How Dental Health Connects to Overall Health
The body is made up of many parts, all of them individual but connected to each other; tissues are part of systems and the whole body works holistically. Dentists understand more than most how the mouth acts as a gateway to the body and how taking care of your teeth protects your general health.
Research has proven how infections like periodontal disease can affect other parts of the body in surprising ways. Dr. Stephen Okamoto takes care of each patient’s smiles with the whole body in mind. This blog offers tips, information, and wisdom in how to protect your body by caring for your teeth.
How Oral Health Affects the Body
Blood flows into our oral systems through the carotid artery, which branches out and ends in our jaw. The arteries provide nutrients and oxygen to our gums, lips, and teeth, but their proximity to oral structures makes them vulnerable. This is especially true if a person smokes, chews tobacco, and neglects proper oral health care. Bacteria thrive off debris that gets trapped between our teeth and in below the gum line. Brushing and flossing break up this bacteria and stop the advance of plaque across our teeth and beneath the gums.
But gum disease thrives if left alone and advances to cause more problematic signs of infection. Early stages of periodontitis are the reason our gums bleed or become sensitive, while progressed infection is the reason people lose teeth. It is also how bacteria enter the bloodstream from our mouths. Gum disease has been tied to diabetes, heart disease, arterial infection, weight gain, bad breath, and numerous other health effects.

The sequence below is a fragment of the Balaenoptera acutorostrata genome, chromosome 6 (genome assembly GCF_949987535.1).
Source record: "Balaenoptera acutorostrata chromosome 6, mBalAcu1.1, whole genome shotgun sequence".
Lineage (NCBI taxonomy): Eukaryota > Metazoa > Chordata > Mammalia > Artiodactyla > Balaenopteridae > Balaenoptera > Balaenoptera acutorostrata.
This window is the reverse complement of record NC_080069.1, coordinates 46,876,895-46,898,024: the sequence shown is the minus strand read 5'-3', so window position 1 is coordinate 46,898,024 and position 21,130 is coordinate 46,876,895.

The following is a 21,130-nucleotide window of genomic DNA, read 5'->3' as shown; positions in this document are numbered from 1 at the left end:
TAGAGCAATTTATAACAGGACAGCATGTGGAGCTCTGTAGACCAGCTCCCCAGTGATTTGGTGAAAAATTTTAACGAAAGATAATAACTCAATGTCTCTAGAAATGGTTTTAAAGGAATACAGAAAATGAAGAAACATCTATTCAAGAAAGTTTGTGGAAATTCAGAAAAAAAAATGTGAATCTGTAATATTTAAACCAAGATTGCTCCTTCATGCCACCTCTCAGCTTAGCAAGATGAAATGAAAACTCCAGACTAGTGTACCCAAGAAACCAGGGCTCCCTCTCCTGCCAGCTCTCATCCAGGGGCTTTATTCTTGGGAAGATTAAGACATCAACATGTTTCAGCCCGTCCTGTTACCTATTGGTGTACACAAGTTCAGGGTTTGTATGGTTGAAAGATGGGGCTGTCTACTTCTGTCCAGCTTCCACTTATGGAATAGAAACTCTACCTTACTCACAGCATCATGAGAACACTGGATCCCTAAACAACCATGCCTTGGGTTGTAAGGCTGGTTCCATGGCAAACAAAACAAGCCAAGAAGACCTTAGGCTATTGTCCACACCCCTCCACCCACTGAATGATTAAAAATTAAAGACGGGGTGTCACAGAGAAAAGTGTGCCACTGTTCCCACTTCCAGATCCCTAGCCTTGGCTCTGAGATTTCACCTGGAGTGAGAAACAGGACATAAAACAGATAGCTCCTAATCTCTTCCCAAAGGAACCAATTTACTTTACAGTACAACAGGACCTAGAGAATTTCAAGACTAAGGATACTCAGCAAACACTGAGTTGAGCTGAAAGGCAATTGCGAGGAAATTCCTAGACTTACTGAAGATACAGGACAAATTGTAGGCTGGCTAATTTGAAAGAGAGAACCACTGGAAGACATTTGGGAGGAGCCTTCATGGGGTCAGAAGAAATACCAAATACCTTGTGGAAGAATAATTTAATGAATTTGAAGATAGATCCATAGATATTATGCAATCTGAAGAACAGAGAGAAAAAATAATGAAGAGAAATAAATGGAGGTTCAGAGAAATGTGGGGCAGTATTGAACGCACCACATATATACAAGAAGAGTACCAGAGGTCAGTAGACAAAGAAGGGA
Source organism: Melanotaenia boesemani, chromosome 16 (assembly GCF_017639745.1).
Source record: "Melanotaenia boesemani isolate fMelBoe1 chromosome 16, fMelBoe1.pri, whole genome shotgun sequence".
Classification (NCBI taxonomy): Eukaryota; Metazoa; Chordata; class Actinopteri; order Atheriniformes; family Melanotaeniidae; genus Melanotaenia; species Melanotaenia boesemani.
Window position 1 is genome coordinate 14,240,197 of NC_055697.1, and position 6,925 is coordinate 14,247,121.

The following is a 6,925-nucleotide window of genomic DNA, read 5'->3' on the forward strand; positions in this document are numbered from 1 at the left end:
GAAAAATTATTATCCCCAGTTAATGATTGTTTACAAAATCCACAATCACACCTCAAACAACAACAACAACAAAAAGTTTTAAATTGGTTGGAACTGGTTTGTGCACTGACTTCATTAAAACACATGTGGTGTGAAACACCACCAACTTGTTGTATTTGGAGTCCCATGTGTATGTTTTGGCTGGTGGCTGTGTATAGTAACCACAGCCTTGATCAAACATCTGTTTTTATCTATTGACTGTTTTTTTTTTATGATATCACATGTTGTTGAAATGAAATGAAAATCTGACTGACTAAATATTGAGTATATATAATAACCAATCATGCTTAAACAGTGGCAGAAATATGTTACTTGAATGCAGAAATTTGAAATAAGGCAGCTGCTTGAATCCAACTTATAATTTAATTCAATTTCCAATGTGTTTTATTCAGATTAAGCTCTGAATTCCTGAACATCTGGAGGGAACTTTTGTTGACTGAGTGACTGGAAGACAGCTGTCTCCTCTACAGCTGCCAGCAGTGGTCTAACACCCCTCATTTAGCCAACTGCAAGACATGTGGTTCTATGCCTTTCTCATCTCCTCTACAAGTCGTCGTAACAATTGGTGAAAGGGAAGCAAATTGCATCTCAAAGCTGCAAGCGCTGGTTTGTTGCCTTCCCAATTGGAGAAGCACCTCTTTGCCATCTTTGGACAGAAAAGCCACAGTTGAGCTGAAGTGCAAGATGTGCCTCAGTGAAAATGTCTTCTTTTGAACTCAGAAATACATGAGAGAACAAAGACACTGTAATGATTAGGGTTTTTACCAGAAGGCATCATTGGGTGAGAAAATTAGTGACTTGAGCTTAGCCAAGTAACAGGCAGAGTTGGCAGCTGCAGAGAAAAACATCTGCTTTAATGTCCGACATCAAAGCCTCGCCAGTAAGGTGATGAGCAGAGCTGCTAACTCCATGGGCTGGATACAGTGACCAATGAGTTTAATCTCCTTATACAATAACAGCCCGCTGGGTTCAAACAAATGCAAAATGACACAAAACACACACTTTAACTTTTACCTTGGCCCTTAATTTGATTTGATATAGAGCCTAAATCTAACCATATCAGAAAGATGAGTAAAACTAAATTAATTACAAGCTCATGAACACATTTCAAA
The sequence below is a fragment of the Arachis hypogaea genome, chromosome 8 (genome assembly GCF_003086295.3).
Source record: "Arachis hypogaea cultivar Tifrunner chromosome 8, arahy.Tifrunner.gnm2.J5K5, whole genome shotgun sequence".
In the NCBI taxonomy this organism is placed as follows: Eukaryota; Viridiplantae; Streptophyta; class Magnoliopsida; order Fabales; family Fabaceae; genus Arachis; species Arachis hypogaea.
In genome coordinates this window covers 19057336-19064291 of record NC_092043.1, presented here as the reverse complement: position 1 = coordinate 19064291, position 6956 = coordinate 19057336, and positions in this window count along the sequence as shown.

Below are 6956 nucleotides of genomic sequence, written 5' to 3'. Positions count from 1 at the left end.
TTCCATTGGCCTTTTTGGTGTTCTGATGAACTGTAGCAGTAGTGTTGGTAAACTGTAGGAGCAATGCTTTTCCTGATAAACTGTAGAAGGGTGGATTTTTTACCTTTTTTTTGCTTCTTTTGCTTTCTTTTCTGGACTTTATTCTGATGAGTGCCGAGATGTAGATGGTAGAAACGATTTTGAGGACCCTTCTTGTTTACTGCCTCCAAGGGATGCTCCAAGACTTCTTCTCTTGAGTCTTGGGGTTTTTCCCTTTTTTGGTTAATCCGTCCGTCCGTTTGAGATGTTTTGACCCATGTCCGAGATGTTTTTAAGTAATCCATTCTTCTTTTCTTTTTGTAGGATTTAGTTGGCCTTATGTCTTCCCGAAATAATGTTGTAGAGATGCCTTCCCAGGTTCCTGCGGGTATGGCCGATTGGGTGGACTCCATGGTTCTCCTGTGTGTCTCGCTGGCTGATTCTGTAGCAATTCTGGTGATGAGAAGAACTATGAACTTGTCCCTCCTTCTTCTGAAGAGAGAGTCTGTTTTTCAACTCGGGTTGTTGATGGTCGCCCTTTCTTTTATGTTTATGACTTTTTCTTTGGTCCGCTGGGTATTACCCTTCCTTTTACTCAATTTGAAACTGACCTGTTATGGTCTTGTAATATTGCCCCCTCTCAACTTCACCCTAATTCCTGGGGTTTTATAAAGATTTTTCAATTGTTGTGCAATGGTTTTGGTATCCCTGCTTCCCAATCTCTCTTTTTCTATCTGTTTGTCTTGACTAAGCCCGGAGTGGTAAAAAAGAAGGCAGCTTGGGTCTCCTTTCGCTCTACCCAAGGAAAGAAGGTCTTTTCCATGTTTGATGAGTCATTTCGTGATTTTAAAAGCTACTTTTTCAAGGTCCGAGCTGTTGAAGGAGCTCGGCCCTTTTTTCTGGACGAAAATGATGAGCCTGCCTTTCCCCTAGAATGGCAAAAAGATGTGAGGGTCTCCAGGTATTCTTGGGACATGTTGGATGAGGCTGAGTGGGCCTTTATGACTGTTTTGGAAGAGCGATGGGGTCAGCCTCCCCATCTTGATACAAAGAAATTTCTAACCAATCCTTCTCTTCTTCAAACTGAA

Proper Oral Care for Holistic Well-Being
An easy step to better wellness is getting in the habit of regular brushing and flossing. Brush at least twice a day for two minutes, and floss once a day. Toothbrushes should be held at a 45 degree angle, and gently moved in small circles around the mouth. Floss, and it doesn’t matter if you use sticks or wax floss, should be moved gently between the teeth and gums. After some time, it gets easier and easier to do so.
Avoiding frequent intake of these items will protect oral health and whole body health as well:
- Tobacco (including E-cigarettes, chewing products, and cigars)
- Excessive processed sugar
- Alcohol (causes swelling and bacterial growth)
- Sugary gum
Please contact our dental office for any oral health concerns you may have; we’re happy to help with any questions. Browse our website for information and procedures, and feel free to schedule an appointment!